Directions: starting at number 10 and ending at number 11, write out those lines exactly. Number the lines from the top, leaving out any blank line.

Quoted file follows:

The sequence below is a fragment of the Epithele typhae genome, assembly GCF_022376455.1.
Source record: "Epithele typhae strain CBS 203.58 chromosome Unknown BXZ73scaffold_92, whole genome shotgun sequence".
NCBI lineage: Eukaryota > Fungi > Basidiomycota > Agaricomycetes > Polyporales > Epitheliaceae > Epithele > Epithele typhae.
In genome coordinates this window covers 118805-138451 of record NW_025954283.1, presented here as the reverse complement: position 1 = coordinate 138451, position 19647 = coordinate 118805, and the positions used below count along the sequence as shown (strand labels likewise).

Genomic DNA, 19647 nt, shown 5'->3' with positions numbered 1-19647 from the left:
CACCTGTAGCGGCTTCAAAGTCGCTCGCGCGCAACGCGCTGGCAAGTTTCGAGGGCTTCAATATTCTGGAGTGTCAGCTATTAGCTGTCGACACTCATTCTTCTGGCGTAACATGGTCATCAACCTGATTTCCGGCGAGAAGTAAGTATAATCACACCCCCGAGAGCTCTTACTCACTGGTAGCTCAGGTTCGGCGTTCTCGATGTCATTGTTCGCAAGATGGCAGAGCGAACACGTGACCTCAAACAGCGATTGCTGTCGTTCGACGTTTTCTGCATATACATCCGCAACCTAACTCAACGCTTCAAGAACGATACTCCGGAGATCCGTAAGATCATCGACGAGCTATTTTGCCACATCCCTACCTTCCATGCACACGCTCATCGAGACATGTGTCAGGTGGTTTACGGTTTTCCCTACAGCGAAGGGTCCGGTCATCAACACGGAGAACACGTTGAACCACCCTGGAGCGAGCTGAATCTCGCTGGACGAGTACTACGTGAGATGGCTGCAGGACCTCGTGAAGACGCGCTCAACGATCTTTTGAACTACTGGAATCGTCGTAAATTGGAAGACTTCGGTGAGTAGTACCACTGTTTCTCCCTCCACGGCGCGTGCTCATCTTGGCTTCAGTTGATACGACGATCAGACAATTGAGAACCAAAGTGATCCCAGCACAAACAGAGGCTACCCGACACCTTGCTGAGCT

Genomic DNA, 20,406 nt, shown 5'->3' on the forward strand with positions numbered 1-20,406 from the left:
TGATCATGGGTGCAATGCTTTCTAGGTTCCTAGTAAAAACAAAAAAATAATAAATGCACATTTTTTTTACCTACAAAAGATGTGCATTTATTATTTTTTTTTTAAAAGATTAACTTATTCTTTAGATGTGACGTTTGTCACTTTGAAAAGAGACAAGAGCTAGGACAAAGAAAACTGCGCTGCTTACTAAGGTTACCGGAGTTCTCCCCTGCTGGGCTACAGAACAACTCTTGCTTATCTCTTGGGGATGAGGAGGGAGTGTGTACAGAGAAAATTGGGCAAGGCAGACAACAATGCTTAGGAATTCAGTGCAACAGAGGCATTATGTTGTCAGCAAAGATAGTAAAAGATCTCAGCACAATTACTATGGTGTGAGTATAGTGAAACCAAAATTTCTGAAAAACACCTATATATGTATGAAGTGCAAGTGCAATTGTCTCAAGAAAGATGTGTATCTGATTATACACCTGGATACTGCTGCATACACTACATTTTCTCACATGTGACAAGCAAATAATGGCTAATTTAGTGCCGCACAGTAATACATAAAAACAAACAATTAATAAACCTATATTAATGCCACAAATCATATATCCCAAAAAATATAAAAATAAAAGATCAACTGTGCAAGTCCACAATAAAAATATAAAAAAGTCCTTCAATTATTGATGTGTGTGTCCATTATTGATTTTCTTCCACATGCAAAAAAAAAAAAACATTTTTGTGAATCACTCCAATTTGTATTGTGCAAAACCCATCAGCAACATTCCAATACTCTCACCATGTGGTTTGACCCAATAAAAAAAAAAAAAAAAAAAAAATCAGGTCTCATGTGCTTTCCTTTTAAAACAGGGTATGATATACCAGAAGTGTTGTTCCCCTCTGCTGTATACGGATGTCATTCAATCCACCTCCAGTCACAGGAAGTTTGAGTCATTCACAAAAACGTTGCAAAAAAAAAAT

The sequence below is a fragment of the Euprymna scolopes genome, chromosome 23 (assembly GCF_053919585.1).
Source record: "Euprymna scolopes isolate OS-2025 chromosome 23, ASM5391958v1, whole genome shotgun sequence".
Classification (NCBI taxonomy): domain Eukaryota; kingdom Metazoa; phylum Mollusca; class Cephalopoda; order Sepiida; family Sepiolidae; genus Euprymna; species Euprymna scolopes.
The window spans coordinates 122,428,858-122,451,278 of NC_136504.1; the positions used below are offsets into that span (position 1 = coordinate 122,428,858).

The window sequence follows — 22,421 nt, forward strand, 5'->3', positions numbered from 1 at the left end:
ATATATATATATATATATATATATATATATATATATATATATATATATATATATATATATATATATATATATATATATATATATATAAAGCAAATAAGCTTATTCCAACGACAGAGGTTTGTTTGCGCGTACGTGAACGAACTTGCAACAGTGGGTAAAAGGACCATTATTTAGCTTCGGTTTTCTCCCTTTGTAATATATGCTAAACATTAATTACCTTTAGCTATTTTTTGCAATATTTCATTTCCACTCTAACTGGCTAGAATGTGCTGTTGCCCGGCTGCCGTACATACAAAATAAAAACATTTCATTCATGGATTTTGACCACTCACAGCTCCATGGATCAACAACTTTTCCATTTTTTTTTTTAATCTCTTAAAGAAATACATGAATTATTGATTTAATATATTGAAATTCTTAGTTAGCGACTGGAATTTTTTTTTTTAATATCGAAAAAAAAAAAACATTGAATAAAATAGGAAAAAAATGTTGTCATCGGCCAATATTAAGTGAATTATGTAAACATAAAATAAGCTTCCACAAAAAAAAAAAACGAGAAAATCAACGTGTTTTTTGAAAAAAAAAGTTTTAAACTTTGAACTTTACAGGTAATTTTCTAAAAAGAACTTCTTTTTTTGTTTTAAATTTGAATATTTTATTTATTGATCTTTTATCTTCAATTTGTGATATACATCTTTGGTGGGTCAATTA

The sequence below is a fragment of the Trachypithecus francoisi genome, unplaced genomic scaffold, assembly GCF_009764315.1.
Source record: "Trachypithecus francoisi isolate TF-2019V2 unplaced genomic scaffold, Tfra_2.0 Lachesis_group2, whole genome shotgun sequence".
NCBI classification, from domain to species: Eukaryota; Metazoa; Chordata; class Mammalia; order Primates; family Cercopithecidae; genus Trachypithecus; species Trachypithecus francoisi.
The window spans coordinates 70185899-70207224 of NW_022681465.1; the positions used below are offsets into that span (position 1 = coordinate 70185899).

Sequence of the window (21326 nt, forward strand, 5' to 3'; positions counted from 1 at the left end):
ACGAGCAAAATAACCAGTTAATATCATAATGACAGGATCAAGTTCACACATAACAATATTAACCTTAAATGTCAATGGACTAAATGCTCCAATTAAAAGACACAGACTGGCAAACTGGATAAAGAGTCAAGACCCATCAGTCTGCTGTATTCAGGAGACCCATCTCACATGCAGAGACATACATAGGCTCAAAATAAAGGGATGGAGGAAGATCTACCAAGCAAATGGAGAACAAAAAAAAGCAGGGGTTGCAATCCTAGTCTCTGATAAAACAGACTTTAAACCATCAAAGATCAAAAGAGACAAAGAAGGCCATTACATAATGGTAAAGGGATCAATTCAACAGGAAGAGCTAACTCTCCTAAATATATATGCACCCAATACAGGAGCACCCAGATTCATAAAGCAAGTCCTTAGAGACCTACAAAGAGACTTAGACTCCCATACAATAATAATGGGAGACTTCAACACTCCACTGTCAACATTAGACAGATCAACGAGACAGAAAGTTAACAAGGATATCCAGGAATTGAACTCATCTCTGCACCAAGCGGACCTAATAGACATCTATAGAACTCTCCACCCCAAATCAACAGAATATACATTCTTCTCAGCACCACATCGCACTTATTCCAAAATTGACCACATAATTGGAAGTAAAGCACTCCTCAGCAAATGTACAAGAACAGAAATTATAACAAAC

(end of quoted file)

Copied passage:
Source record: "Euprymna scolopes isolate OS-2025 chromosome 23, ASM5391958v1, whole genome shotgun sequence".
Classification (NCBI taxonomy): domain Eukaryota; kingdom Metazoa; phylum Mollusca; class Cephalopoda; order Sepiida; family Sepiolidae; genus Euprymna; species Euprymna scolopes.